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September 1, 2014 | NPR · A Guinean student in the Senegalese capital of Dakar has tested positive for the deadly disease. David Greene talks to Krista Larson, West Africa correspondent for the Associated Press.
 
September 1, 2014 | NPR · Protesters surrounded Prime Minister Nawaz Sharif's home, and for a brief period forced government TV off the air. Steve Inskeep talks to Jon Boone, a correspondent for The Guardian in Islamabad.
 
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September 1, 2014 | NPR · A widely-watched video shows a foreigner fainting on a subway car and everyone around him fleeing. No one helps. It's sparked a national debate about trust, fear and the Chinese national character.
 

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August 31, 2014 | NPR · On Sunday, Iraqi and Kurdish forces broke a nearly 80-day siege by the Islamic State on the town of Amerli, where residents now have enough food and water for the first time in weeks.
 
August 31, 2014 | NPR · The U.S. military's attention to PTSD is well-documented but Kurdish fighters living with the same disorder haven't received nearly as much care. Arun Rath talks to journalist Jenna Krajeski.
 
August 31, 2014 | NPR · Arun Rath talks to journalist Shane Harris about his Foreign Policy story on "Lady al-Qaida," Aafia Siddiqui. The Pakistani-born woman was arrested in Afghanistan in 2008.
 

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August 30, 2014 | NPR · Ukrainian forces are defending the port city of Novoazovsk from what they say is a Russian invasion. Scott Simon talks to correspondent Soraya Sarhaddi Nelson.
 

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August 31, 2014 | NPR · Immigration remains one of the most challenging issues for President Obama. Political correspondent Mara Liasson discusses the political cost of the choices before him with Linda Wertheimer.
 

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All Things Considered for May 14, 2013

May 14, 2013 — Israel Keyes confessed to murdering as many as 11 people across the country before killing himself in 2012. But Keyes didn't name his victims, and efforts to identify them have been frustrated by a lack of a federally mandated national missing persons database.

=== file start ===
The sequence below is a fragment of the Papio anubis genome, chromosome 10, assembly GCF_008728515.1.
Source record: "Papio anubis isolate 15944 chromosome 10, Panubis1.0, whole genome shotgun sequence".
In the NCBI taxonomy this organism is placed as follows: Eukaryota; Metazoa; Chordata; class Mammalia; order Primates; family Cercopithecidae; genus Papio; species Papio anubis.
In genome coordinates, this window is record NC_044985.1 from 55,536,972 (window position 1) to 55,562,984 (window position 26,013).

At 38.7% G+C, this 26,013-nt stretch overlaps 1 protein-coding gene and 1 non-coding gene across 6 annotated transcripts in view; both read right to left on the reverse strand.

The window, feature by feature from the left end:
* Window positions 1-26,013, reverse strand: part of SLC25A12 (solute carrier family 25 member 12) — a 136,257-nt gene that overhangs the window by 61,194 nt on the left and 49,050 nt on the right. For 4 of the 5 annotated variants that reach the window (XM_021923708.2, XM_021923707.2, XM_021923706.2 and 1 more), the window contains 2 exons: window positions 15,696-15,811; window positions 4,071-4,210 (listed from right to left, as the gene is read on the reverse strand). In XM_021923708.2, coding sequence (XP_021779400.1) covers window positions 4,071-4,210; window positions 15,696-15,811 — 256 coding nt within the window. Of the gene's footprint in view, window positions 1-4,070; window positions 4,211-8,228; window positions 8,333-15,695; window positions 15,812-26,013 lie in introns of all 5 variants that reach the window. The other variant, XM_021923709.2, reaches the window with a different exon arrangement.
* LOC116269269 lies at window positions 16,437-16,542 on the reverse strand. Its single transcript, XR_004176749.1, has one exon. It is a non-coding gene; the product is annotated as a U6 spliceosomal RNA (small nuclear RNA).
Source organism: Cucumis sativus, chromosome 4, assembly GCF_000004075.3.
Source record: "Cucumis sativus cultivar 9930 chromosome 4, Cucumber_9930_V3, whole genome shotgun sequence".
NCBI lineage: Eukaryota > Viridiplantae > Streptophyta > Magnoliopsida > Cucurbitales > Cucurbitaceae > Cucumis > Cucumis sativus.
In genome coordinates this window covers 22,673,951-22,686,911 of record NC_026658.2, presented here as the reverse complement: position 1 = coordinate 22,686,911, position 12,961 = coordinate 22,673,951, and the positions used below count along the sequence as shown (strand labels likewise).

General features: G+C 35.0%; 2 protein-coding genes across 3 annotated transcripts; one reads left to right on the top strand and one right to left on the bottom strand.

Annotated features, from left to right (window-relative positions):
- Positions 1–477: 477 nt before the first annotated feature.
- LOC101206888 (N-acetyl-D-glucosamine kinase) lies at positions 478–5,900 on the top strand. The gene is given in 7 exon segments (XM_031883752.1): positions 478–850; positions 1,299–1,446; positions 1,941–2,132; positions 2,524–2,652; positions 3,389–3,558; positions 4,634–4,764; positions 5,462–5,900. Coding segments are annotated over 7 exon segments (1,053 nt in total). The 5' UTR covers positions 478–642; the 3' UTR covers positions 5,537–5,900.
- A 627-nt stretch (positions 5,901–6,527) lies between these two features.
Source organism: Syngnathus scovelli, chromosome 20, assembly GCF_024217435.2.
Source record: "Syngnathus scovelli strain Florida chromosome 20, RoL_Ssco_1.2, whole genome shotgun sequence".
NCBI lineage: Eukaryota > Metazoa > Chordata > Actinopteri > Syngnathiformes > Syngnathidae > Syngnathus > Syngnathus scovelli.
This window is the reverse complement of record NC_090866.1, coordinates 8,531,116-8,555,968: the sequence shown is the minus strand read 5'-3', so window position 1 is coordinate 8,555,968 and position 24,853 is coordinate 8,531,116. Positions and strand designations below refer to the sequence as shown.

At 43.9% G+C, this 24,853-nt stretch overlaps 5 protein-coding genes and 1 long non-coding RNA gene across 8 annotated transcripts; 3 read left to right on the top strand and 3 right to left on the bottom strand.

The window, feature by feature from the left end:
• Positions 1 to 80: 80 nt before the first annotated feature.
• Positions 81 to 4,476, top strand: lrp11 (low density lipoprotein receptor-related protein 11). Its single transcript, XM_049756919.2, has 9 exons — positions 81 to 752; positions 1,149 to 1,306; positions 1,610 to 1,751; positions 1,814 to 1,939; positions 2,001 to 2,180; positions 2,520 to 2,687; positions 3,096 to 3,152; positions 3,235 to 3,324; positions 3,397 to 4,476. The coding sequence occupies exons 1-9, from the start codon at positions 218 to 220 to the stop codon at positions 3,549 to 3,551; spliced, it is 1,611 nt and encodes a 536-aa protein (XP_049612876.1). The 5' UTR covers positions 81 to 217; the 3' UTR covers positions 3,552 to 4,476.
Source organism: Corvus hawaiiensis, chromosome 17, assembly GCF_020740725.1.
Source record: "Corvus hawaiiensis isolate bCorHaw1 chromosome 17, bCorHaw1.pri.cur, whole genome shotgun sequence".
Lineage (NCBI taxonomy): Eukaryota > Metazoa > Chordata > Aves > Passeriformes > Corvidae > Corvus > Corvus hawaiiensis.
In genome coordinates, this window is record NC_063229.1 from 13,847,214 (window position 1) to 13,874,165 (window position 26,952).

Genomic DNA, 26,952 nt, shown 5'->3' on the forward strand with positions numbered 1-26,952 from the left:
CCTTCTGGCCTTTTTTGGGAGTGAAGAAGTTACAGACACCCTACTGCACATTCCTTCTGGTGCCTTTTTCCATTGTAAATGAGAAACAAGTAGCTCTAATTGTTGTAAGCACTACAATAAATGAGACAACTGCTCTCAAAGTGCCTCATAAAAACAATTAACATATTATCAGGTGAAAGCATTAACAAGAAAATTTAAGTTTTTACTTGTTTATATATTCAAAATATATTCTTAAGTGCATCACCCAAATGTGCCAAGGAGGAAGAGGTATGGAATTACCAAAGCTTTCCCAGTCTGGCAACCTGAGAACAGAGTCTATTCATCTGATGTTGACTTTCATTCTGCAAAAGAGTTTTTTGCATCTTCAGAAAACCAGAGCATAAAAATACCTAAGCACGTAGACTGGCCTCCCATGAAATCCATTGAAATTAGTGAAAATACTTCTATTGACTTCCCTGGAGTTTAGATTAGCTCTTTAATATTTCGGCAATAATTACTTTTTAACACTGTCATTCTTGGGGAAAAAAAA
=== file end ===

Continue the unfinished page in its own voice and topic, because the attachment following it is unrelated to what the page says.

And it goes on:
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May 14, 2013 — The country is gearing up for a presidential election next month, and the lack of a clear front-runner, analysts say, is a sign the political elite isn't united behind a single candidate. The late entrance of a former president, in particular, will likely alter the shape of the race.
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May 14, 2013 — Florida International University's medical school has made community-based health care a central part of its curriculum. With home visits and a mobile health clinic, students connect with families in neighborhoods where medical care is scarce.
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May 14, 2013 — Singer Ezra Koenig says the band's new album, Modern Vampires of the City, is the final part of a trilogy — and the product of a lot of reflection on time and aging.
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May 14, 2013 — Google unilaterally changed "Google: Palestinian Territories" to "Google: Palestine." Many Palestinians were thrilled, while Israel's Foreign Ministry questioned the move.
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May 14, 2013 — Over the past decade, 39,000 people have come forward to tell the government they've been hiding money overseas. Here's what they tell us about offshore money.
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May 14, 2013 — The defenders of Africa's rhinos are battling a well-financed and well-informed enemy. Poachers clear $40,000 or more for a single rhino horn. They have cash for the latest weaponry and to pay for inside information from some of the very people whose job it is to protect the rhinos.
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May 14, 2013 — Residents of Ochre Beach, Manitoba, were surprised when heavy ice floes were pushed up on their beachfront properties last week, damaging many homes to the point of no repair. The ice event is the first for the area, but the second weather event to wreak havoc after severe flooding in 2011.
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May 14, 2013 — Following Angelina Jolie's op-ed in the New York Times revealing her double mastectomy, Audie Cornish talks with Sue Friedman, founder and executive director of FORCE: Facing Our Risk of Cancer Empowered, about access to genetic testing and preventive surgery.
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more All Things Considered for May 14, 2013 from NPR